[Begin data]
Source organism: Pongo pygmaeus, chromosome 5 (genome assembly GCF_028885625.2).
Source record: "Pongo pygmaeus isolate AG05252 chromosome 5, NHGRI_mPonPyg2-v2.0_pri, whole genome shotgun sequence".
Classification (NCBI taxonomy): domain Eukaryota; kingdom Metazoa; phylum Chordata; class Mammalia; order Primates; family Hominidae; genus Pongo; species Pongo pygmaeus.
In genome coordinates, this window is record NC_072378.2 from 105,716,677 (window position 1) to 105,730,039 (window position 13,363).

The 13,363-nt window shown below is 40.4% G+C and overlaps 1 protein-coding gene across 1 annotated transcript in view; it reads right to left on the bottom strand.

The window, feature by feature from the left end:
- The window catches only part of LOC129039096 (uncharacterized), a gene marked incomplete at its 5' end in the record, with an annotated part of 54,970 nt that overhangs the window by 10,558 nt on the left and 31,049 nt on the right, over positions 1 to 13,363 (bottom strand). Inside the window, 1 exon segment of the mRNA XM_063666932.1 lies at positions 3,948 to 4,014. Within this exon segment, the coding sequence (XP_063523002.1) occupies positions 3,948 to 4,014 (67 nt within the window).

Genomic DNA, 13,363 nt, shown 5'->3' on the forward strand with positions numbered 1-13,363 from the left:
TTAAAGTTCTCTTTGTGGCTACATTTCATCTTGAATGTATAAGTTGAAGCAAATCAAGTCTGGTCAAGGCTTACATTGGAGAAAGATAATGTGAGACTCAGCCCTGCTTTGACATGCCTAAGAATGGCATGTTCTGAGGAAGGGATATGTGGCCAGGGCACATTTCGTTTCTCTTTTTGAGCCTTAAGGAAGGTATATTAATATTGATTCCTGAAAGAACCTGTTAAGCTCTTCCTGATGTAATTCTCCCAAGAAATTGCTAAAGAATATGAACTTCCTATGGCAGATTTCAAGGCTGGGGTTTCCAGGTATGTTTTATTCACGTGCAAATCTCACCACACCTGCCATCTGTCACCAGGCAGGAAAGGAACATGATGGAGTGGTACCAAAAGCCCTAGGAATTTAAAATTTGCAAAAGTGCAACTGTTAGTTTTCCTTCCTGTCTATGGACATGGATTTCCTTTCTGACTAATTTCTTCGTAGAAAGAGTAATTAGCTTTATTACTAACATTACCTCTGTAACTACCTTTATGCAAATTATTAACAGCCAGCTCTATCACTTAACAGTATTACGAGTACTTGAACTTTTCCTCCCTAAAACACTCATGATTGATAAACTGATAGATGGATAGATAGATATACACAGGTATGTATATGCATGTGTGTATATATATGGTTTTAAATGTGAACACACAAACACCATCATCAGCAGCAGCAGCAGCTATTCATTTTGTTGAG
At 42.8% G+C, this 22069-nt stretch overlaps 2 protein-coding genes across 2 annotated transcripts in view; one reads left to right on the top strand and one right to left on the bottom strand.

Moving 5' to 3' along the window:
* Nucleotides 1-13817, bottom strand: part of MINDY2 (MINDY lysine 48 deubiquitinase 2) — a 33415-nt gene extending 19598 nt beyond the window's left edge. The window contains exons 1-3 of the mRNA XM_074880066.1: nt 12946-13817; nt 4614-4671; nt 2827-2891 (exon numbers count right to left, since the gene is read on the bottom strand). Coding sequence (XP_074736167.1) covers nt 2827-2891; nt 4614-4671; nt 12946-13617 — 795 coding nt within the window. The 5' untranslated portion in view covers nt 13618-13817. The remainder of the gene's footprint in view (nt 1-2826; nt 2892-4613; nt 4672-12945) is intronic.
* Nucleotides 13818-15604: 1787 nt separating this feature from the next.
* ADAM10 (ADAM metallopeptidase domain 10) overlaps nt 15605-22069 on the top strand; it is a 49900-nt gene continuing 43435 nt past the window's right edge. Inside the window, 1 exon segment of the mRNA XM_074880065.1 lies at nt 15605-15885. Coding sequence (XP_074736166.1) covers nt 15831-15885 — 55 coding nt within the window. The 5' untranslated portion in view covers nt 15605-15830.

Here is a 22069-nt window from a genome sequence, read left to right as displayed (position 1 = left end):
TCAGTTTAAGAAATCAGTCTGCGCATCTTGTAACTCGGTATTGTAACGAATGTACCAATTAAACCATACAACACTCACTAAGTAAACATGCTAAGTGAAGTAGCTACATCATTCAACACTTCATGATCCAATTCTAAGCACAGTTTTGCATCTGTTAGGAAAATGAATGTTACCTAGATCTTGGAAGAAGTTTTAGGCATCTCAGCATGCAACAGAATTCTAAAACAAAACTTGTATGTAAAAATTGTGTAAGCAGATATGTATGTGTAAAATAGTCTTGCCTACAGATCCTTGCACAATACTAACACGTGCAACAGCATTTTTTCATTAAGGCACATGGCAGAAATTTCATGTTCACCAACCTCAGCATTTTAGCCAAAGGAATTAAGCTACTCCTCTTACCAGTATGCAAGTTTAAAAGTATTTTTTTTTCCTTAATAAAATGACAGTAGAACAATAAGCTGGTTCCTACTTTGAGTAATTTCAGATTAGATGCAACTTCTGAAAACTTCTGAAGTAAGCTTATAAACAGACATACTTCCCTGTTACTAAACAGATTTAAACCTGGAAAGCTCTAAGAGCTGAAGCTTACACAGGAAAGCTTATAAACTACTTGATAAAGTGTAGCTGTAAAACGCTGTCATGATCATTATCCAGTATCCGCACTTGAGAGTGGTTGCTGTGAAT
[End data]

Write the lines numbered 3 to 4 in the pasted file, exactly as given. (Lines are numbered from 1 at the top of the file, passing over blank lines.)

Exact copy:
Classification (NCBI taxonomy): domain Eukaryota; kingdom Metazoa; phylum Chordata; class Mammalia; order Primates; family Hominidae; genus Pongo; species Pongo pygmaeus.
In genome coordinates, this window is record NC_072378.2 from 105,716,677 (window position 1) to 105,730,039 (window position 13,363).